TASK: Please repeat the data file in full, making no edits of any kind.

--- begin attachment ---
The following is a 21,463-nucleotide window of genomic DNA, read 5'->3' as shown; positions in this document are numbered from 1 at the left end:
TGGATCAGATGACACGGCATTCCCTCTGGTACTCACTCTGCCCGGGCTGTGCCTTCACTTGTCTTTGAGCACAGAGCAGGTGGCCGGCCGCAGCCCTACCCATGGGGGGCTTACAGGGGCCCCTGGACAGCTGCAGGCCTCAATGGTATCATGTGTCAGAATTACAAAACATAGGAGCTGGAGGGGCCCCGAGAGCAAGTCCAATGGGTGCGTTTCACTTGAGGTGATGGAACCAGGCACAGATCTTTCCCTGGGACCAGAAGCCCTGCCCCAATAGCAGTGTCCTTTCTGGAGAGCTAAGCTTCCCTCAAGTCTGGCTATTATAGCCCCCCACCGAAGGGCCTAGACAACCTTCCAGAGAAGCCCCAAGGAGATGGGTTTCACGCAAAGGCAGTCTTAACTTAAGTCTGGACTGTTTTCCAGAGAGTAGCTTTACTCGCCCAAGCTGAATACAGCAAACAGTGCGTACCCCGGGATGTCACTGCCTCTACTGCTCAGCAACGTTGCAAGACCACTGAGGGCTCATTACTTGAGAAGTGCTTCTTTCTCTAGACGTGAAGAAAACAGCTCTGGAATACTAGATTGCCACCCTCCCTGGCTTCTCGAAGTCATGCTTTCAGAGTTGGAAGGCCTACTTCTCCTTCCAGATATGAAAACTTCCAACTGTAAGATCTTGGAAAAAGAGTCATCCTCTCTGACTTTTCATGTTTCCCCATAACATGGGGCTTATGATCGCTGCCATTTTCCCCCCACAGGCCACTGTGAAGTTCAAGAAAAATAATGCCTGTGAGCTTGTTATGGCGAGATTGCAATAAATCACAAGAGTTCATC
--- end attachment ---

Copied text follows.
The following is a 21,463-nucleotide window of genomic DNA, read 5'->3' as shown; positions in this document are numbered from 1 at the left end:
TGGATCAGATGACACGGCATTCCCTCTGGTACTCACTCTGCCCGGGCTGTGCCTTCACTTGTCTTTGAGCACAGAGCAGGTGGCCGGCCGCAGCCCTACCCATGGGGGGCTTACAGGGGCCCCTGGACAGCTGCAGGCCTCAATGGTATCATGTGTCAGAATTACAAAACATAGGAGCTGGAGGGGCCCCGAGAGCAAGTCCAATGGGTGCGTTTCACTTGAGGTGATGGAACCAGGCACAGATCTTTCCCTGGGACCAGAAGCCCTGCCCCAATAGCAGTGTCCTTTCTGGAGAGCTAAGCTTCCCTCAAGTCTGGCTATTATAGCCCCCCACCGAAGGGCCTAGACAACCTTCCAGAGAAGCCCCAAGGAGATGGGTTTCACGCAAAGGCAGTCTTAACTTAAGTCTGGACTGTTTTCCAGAGAGTAGCTTTACTCGCCCAAGCTGAATACAGCAAACAGTGCGTACCCCGGGATGTCACTGCCTCTACTGCTCAGCAACGTTGCAAGACCACTGAGGGCTCATTACTTGAGAAGTGCTTCTTTCTCTAGACGTGAAGAAAACAGCTCTGGAATACTAGATTGCCACCCTCCCTGGCTTCTCGAAGTCATGCTTTCAGAGTTGGAAGGCCTACTTCTCCTTCCAGATATGAAAACTTCCAACTGTAAGATCTTGGAAAAAGAGTCATCCTCTCTGACTTTTCATGTTTCCCCATAACATGGGGCTTATGATCGCTGCCATTTTCCCCCCACAGGCCACTGTGAAGTTCAAGAAAAATAATGCCTGTGAGCTTGTTATGGCGAGATTGCAATAAATCACAAGAGTTCATC